Yesterday, Abby Glassenberg of WhileSheNaps delivered an eye-opening post of behind-the-scenes information about the money in fabric design in our industry. Please go read it… I’ll be waiting for you when you’re done. And a continued thank you to Abby for researching and writing such important posts.
I woke up in the wee hours this morning fretting about this, and here’s what I was fretting about: WE must stop agreeing to work for negative income.
At Quilt Market, just two weeks ago, the result of the Quilting in America 2014 Survey was presented by F+W, A Content + eCommerce Company. The major data point is that Quilting is a $3.76 BILLION industry. Yes, BILLION. To be told that there’s almost $4B of cash floating around in Quiltdom, and then to read that there are fabric companies that effectively force their designers into penury via footing the entire bill of Quilt Market marketing obligations is… just… appalling. Abusive. Manipulative. Just plain WRONG.
And I lost count of how many times I heard during market “I don’t know who’s getting the $4B but it sure isn’t me.”
Look – this isn’t about the companies (fabric or otherwise) that take care of their people. This is about those that don’t. If you are so desperate to see your name on the selvedge that you will sign a questionable dotted line, then you will live by that questionable contract (and really, is the “fame” worth it?) But here’s the thing: because you are willing to sign, it tells the company that what they are offering is good enough. So the bar stays low for anyone coming behind you. It’s the same thing I argue about pricing handmade goods – if you are willing to give it up for the “work for free” price, then you are educating the customer that “work for free” is the going rate. Which screws us all, you included.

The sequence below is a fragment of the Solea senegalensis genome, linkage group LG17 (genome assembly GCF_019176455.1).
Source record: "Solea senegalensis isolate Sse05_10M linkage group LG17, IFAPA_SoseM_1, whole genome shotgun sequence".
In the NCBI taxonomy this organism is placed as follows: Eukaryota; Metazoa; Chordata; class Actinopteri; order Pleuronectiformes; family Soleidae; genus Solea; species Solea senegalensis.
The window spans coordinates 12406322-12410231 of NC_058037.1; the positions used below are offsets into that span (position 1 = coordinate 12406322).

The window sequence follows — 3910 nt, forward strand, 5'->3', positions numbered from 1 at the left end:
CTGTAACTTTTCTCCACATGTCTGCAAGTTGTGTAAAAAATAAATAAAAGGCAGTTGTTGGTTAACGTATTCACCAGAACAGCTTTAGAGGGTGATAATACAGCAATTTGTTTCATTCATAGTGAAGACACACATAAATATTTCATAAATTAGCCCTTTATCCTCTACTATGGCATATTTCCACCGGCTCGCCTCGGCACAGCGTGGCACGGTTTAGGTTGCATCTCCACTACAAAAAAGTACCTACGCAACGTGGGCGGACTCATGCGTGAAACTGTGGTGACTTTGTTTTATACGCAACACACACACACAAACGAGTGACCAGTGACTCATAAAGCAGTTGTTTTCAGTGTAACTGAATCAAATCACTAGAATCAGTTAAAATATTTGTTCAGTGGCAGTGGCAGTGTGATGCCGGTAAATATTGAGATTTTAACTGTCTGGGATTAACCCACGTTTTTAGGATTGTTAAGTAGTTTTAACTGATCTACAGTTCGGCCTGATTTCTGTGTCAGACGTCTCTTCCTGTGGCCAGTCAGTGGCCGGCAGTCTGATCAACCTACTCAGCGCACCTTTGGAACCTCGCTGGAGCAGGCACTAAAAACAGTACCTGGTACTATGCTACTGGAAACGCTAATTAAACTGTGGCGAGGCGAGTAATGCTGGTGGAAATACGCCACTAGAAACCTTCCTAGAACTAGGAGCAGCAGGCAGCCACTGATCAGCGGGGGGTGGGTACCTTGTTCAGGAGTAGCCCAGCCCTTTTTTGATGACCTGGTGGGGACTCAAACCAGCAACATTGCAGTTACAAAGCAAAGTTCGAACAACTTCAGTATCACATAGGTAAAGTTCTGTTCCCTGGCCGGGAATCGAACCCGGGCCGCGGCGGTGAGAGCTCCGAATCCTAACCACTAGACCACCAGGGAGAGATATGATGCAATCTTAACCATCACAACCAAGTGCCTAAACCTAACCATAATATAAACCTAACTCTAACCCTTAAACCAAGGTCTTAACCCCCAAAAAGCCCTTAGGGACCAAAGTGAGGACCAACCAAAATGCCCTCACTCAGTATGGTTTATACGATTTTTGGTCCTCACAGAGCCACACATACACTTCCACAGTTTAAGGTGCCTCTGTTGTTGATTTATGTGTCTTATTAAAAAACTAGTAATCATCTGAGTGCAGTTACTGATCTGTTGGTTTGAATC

These companies are not going to offer you a better deal out of the goodness of their hearts, any more than a craft fair customer will double your asking price for the sake of good karma. We are not going to get better contracts unless we refuse to sign the bad ones. And my guess is that if enough of us pass on the bad contracts, and the company faces Quilt Market with little new stuff to show, then they’ll get motivated to up their game.
The quilting industry started its growth back when we began the fight for Equal Rights. Its initial population was founded on women who were brought up to be nice, and that pressure to be nice above all else, and especially above being business-savvy people, is still extreme. I know it can feel “not nice” to push back on a contract, especially when you’ve worked hard to achieve the offer of one. But a contract that screws you over isn’t one you (or our industry) deserves.
And in case you are reading this and thinking “I don’t design fabric so it doesn’t apply to me,” well, think again. If you knew which company treated their artists like this, would you buy from them? Would you encourage them to mistreat their people with your hard-earned money? I hope not…. many of us boycott several brands and chains for less.
We are, as always, in this together. If we demand better, we can achieve it for us all. If we take care of others as we rise, then we all rise. I believe we really can change our industry, but we really have to do it together. As Abby says at the end of her post “This kind of alliance can only happen when we speak up.”
So I’m speaking up. We truly Are $ew Worth It.